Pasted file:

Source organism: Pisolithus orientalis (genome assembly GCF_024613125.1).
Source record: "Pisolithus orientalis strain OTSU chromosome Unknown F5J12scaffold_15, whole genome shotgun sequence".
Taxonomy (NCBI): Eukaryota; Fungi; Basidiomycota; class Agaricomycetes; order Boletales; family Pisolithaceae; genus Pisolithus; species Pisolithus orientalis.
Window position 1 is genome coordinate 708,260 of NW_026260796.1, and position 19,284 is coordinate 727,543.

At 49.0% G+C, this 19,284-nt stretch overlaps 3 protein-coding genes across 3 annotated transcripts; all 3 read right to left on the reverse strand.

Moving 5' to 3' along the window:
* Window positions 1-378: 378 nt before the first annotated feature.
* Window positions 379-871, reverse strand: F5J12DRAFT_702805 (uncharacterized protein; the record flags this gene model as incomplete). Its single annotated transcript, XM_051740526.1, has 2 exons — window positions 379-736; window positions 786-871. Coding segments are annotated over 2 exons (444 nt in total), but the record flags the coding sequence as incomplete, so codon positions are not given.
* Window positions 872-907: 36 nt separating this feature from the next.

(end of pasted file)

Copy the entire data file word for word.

Source organism: Pisolithus orientalis (genome assembly GCF_024613125.1).
Source record: "Pisolithus orientalis strain OTSU chromosome Unknown F5J12scaffold_15, whole genome shotgun sequence".
Taxonomy (NCBI): Eukaryota; Fungi; Basidiomycota; class Agaricomycetes; order Boletales; family Pisolithaceae; genus Pisolithus; species Pisolithus orientalis.
Window position 1 is genome coordinate 708,260 of NW_026260796.1, and position 19,284 is coordinate 727,543.

At 49.0% G+C, this 19,284-nt stretch overlaps 3 protein-coding genes across 3 annotated transcripts; all 3 read right to left on the reverse strand.

Moving 5' to 3' along the window:
* Window positions 1-378: 378 nt before the first annotated feature.
* Window positions 379-871, reverse strand: F5J12DRAFT_702805 (uncharacterized protein; the record flags this gene model as incomplete). Its single annotated transcript, XM_051740526.1, has 2 exons — window positions 379-736; window positions 786-871. Coding segments are annotated over 2 exons (444 nt in total), but the record flags the coding sequence as incomplete, so codon positions are not given.
* Window positions 872-907: 36 nt separating this feature from the next.